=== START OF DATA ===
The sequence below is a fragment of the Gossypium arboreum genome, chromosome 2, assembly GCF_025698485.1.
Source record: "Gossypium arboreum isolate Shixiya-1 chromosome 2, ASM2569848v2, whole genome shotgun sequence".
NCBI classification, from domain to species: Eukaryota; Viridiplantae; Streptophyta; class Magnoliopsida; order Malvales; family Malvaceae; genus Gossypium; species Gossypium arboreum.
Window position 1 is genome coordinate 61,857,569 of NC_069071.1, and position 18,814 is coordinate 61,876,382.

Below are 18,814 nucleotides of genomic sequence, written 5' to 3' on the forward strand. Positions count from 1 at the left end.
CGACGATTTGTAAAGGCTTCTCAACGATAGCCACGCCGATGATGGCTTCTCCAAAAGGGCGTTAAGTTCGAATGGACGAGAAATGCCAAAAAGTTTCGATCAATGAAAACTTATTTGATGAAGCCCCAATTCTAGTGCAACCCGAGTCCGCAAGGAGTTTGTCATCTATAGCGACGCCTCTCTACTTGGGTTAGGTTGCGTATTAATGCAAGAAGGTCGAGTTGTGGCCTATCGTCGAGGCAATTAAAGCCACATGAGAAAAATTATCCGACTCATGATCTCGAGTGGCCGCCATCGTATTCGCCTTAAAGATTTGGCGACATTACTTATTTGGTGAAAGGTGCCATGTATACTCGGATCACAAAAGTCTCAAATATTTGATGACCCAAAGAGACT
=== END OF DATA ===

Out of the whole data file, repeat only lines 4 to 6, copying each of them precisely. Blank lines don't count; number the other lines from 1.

Window position 1 is genome coordinate 61,857,569 of NC_069071.1, and position 18,814 is coordinate 61,876,382.

Below are 18,814 nucleotides of genomic sequence, written 5' to 3' on the forward strand. Positions count from 1 at the left end.
CGACGATTTGTAAAGGCTTCTCAACGATAGCCACGCCGATGATGGCTTCTCCAAAAGGGCGTTAAGTTCGAATGGACGAGAAATGCCAAAAAGTTTCGATCAATGAAAACTTATTTGATGAAGCCCCAATTCTAGTGCAACCCGAGTCCGCAAGGAGTTTGTCATCTATAGCGACGCCTCTCTACTTGGGTTAGGTTGCGTATTAATGCAAGAAGGTCGAGTTGTGGCCTATCGTCGAGGCAATTAAAGCCACATGAGAAAAATTATCCGACTCATGATCTCGAGTGGCCGCCATCGTATTCGCCTTAAAGATTTGGCGACATTACTTATTTGGTGAAAGGTGCCATGTATACTCGGATCACAAAAGTCTCAAATATTTGATGACCCAAAGAGACT